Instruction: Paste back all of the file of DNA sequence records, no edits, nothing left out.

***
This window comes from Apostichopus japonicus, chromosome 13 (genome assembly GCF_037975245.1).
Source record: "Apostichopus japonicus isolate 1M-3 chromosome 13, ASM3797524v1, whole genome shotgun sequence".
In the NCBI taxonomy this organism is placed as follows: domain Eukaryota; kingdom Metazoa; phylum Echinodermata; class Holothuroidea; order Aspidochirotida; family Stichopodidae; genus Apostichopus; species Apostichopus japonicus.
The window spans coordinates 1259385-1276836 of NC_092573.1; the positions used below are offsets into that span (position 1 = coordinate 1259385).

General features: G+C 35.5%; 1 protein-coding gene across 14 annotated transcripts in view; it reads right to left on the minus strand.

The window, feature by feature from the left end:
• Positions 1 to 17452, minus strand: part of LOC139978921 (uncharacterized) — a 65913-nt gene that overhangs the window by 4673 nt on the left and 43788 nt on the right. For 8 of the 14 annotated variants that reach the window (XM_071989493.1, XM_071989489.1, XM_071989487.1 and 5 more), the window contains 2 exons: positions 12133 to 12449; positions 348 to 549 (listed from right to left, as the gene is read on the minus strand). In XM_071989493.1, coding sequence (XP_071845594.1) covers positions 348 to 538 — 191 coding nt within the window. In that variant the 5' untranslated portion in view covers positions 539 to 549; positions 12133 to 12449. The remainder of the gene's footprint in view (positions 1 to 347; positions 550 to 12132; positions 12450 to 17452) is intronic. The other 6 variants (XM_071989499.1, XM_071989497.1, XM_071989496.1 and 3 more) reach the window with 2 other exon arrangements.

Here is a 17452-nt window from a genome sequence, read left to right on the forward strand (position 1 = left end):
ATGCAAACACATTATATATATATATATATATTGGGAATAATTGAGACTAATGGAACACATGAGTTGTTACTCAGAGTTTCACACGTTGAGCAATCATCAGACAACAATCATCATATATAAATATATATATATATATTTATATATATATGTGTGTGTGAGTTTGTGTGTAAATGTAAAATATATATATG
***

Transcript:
This window comes from Apostichopus japonicus, chromosome 13 (genome assembly GCF_037975245.1).
Source record: "Apostichopus japonicus isolate 1M-3 chromosome 13, ASM3797524v1, whole genome shotgun sequence".
In the NCBI taxonomy this organism is placed as follows: domain Eukaryota; kingdom Metazoa; phylum Echinodermata; class Holothuroidea; order Aspidochirotida; family Stichopodidae; genus Apostichopus; species Apostichopus japonicus.
The window spans coordinates 1259385-1276836 of NC_092573.1; the positions used below are offsets into that span (position 1 = coordinate 1259385).

General features: G+C 35.5%; 1 protein-coding gene across 14 annotated transcripts in view; it reads right to left on the minus strand.

The window, feature by feature from the left end:
• Positions 1 to 17452, minus strand: part of LOC139978921 (uncharacterized) — a 65913-nt gene that overhangs the window by 4673 nt on the left and 43788 nt on the right. For 8 of the 14 annotated variants that reach the window (XM_071989493.1, XM_071989489.1, XM_071989487.1 and 5 more), the window contains 2 exons: positions 12133 to 12449; positions 348 to 549 (listed from right to left, as the gene is read on the minus strand). In XM_071989493.1, coding sequence (XP_071845594.1) covers positions 348 to 538 — 191 coding nt within the window. In that variant the 5' untranslated portion in view covers positions 539 to 549; positions 12133 to 12449. The remainder of the gene's footprint in view (positions 1 to 347; positions 550 to 12132; positions 12450 to 17452) is intronic. The other 6 variants (XM_071989499.1, XM_071989497.1, XM_071989496.1 and 3 more) reach the window with 2 other exon arrangements.

Here is a 17452-nt window from a genome sequence, read left to right on the forward strand (position 1 = left end):
ATGCAAACACATTATATATATATATATATATTGGGAATAATTGAGACTAATGGAACACATGAGTTGTTACTCAGAGTTTCACACGTTGAGCAATCATCAGACAACAATCATCATATATAAATATATATATATATATTTATATATATATGTGTGTGTGAGTTTGTGTGTAAATGTAAAATATATATATG